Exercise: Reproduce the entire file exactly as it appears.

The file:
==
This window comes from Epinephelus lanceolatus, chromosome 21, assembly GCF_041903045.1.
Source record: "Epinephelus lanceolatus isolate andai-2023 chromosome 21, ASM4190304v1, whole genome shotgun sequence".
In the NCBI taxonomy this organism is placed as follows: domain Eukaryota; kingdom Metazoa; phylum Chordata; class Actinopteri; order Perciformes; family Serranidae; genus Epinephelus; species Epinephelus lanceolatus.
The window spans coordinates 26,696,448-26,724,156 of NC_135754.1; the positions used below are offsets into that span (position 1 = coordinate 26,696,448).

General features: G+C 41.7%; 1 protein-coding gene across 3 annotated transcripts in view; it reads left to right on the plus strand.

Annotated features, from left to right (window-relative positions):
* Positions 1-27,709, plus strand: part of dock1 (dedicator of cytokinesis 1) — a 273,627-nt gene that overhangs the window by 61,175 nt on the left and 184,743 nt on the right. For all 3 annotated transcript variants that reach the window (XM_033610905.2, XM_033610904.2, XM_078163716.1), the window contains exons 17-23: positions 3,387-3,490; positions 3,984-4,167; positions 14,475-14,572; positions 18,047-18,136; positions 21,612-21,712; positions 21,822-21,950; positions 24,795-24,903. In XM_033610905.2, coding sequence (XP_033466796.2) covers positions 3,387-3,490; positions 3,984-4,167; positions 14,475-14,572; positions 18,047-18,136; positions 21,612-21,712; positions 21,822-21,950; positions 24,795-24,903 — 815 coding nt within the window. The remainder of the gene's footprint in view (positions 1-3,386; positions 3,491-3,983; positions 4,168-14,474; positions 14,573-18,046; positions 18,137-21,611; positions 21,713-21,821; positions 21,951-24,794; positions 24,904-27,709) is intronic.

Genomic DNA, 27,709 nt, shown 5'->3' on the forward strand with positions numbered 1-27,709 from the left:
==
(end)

This window comes from Epinephelus lanceolatus, chromosome 21, assembly GCF_041903045.1.
Source record: "Epinephelus lanceolatus isolate andai-2023 chromosome 21, ASM4190304v1, whole genome shotgun sequence".
In the NCBI taxonomy this organism is placed as follows: domain Eukaryota; kingdom Metazoa; phylum Chordata; class Actinopteri; order Perciformes; family Serranidae; genus Epinephelus; species Epinephelus lanceolatus.
The window spans coordinates 26,696,448-26,724,156 of NC_135754.1; the positions used below are offsets into that span (position 1 = coordinate 26,696,448).

General features: G+C 41.7%; 1 protein-coding gene across 3 annotated transcripts in view; it reads left to right on the plus strand.

Annotated features, from left to right (window-relative positions):
* Positions 1-27,709, plus strand: part of dock1 (dedicator of cytokinesis 1) — a 273,627-nt gene that overhangs the window by 61,175 nt on the left and 184,743 nt on the right. For all 3 annotated transcript variants that reach the window (XM_033610905.2, XM_033610904.2, XM_078163716.1), the window contains exons 17-23: positions 3,387-3,490; positions 3,984-4,167; positions 14,475-14,572; positions 18,047-18,136; positions 21,612-21,712; positions 21,822-21,950; positions 24,795-24,903. In XM_033610905.2, coding sequence (XP_033466796.2) covers positions 3,387-3,490; positions 3,984-4,167; positions 14,475-14,572; positions 18,047-18,136; positions 21,612-21,712; positions 21,822-21,950; positions 24,795-24,903 — 815 coding nt within the window. The remainder of the gene's footprint in view (positions 1-3,386; positions 3,491-3,983; positions 4,168-14,474; positions 14,573-18,046; positions 18,137-21,611; positions 21,713-21,821; positions 21,951-24,794; positions 24,904-27,709) is intronic.

Genomic DNA, 27,709 nt, shown 5'->3' on the forward strand with positions numbered 1-27,709 from the left: